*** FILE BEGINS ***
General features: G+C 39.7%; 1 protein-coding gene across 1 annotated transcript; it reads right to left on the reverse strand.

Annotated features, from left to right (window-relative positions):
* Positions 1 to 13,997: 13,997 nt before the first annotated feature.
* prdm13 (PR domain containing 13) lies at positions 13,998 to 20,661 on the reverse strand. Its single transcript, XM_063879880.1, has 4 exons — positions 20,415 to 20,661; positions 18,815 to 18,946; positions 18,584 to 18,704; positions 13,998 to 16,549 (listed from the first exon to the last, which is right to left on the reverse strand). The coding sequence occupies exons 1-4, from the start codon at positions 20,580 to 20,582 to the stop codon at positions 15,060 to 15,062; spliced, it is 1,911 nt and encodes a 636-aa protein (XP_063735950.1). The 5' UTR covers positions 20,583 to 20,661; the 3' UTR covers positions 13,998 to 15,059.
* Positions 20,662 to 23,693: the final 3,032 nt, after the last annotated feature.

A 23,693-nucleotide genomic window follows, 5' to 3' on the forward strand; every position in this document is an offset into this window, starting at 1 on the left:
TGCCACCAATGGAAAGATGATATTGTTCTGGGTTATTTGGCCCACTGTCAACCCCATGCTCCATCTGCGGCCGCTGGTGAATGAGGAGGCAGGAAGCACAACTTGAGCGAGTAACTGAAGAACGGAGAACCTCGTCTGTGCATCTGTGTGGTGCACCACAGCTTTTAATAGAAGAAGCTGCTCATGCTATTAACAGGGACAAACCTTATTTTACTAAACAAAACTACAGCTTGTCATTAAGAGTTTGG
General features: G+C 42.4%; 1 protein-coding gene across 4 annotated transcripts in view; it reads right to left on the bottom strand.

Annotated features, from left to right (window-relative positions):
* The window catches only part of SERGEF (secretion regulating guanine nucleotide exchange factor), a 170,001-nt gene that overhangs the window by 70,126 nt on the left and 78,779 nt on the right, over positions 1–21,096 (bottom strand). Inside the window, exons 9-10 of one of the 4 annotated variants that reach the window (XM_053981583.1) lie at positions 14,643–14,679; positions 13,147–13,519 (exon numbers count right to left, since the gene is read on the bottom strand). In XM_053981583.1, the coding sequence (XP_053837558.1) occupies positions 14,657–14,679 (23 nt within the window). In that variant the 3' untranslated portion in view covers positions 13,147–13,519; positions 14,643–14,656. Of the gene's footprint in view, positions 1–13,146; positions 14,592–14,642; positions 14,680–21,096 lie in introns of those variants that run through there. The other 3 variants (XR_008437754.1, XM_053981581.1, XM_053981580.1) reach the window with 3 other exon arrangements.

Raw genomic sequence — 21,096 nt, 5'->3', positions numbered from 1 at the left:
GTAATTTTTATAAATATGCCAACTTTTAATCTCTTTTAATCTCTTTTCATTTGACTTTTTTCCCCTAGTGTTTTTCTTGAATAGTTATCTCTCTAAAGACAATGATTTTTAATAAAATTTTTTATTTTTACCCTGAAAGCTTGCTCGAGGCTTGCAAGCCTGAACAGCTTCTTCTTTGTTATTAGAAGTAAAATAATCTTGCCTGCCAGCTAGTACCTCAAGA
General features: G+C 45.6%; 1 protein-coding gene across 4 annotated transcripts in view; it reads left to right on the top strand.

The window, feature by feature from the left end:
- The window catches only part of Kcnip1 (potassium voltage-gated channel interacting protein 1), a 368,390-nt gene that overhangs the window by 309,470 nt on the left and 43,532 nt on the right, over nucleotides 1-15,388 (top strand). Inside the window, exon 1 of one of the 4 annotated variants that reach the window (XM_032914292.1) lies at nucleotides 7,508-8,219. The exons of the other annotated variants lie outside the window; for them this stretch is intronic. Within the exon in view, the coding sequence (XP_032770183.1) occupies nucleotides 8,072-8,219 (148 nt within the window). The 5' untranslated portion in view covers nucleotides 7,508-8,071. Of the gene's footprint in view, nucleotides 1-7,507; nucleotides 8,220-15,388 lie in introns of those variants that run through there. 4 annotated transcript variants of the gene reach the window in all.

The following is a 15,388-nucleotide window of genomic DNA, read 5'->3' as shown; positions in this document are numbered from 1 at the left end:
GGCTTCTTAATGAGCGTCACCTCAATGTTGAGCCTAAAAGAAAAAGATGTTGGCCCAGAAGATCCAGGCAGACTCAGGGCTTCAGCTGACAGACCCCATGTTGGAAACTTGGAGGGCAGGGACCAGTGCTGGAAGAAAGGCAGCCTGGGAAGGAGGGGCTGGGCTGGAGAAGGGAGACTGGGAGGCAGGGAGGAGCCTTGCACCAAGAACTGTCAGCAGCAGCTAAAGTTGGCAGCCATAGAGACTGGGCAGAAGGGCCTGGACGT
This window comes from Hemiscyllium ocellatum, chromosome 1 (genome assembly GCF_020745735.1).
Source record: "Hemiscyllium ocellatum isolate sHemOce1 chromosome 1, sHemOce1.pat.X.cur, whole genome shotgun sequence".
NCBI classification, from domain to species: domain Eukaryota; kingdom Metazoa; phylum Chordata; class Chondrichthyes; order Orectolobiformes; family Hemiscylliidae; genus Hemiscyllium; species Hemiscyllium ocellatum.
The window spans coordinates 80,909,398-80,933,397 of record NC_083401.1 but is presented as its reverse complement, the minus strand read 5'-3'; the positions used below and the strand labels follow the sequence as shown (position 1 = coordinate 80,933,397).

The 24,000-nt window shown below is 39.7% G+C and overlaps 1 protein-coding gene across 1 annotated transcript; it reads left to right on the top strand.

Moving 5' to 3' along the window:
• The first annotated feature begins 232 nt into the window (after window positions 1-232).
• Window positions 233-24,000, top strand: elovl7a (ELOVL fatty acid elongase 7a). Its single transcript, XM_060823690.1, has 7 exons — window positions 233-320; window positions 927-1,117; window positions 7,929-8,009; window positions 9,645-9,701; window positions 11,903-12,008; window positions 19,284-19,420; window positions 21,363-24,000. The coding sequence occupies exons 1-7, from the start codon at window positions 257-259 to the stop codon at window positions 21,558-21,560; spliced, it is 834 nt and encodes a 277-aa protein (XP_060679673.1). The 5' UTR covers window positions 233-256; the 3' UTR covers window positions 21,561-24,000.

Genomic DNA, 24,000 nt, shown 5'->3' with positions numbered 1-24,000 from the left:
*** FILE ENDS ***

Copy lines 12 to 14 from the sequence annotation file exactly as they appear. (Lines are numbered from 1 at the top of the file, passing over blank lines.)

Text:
GTAATTTTTATAAATATGCCAACTTTTAATCTCTTTTAATCTCTTTTCATTTGACTTTTTTCCCCTAGTGTTTTTCTTGAATAGTTATCTCTCTAAAGACAATGATTTTTAATAAAATTTTTTATTTTTACCCTGAAAGCTTGCTCGAGGCTTGCAAGCCTGAACAGCTTCTTCTTTGTTATTAGAAGTAAAATAATCTTGCCTGCCAGCTAGTACCTCAAGA
General features: G+C 45.6%; 1 protein-coding gene across 4 annotated transcripts in view; it reads left to right on the top strand.

The window, feature by feature from the left end: